Posted in | Nanomaterials

New Multidisciplinary Project Aims to Design Shape-Shifting Nanomaterials

The Air Force Office of Scientific Research has awarded a US $2.9 million grant to a multidisciplinary team of researchers led by Professor Paras Prasad from the University at Buffalo (UB) to develop nanomaterials that react to external stimuli of light and heat by changing the shape of their internal structure.

Mark T. Swihart, fellow researcher in the Project and professor of chemical and biological engineering at UB, stated that the grant reinforces the university’s success in inviting grants towards multidisciplinary research and the new project falls under the ambit of eight broad multidisciplinary areas spelt out by the university. The new project will involve the intersection of two fields, namely, Integrated Nanostructure Systems and Information and Computing Technology.

The researchers will employ three types of components to build the desired nanomaterial. The base would be an inorganic nanoparticle that demonstrates required electrical or optical properties. Seven types of nanoparticles will be used and these include silver, gold, iron-oxide, silica, zinc-sulfide, cadmium-sulfide and iron-platinum. The second component is a peptide that would attach itself to the nanoparticle. The third component comprises special molecules labeled spacers that place themselves between the peptides and bend in response to heat and light stimuli. An external stimulation will thereby prod the spacers to trigger the morphing of the nanoparticles arrangement. The team will identify the components combination that generates the most interesting outcome. In order to mine the large amount of generated data and to analyze the numerous combinations of the three components, high-throughput techniques employed in bioinformatics will be used. The data processing will be carried out on the supercomputer at UB’s Center for Computational Research (CCR). The shape-shifting nanomaterials have potential applications in light-diverting plasmonic circuits and sensors that change color.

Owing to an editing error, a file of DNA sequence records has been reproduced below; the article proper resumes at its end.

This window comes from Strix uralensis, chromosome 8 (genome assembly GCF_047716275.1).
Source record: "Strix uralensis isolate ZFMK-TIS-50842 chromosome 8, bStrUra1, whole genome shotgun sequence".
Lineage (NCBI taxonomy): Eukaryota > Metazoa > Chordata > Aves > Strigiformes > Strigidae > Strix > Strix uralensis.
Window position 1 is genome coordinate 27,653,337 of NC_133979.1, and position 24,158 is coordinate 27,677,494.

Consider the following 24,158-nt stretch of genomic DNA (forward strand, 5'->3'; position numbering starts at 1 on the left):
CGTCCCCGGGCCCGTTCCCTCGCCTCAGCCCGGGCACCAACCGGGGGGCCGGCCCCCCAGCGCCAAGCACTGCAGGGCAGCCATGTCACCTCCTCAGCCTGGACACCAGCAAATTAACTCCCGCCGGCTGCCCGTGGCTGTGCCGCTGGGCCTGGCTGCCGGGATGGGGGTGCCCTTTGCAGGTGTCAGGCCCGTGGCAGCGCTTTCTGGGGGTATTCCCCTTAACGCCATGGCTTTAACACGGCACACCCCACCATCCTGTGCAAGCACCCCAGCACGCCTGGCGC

Source: http://www.buffalo.edu/

Will Soutter

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Will Soutter

Will has a B.Sc. in Chemistry from the University of Durham, and a M.Sc. in Green Chemistry from the University of York. Naturally, Will is our resident Chemistry expert but, a love of science and the internet makes Will the all-rounder of the team. In his spare time Will likes to play the drums, cook and brew cider.

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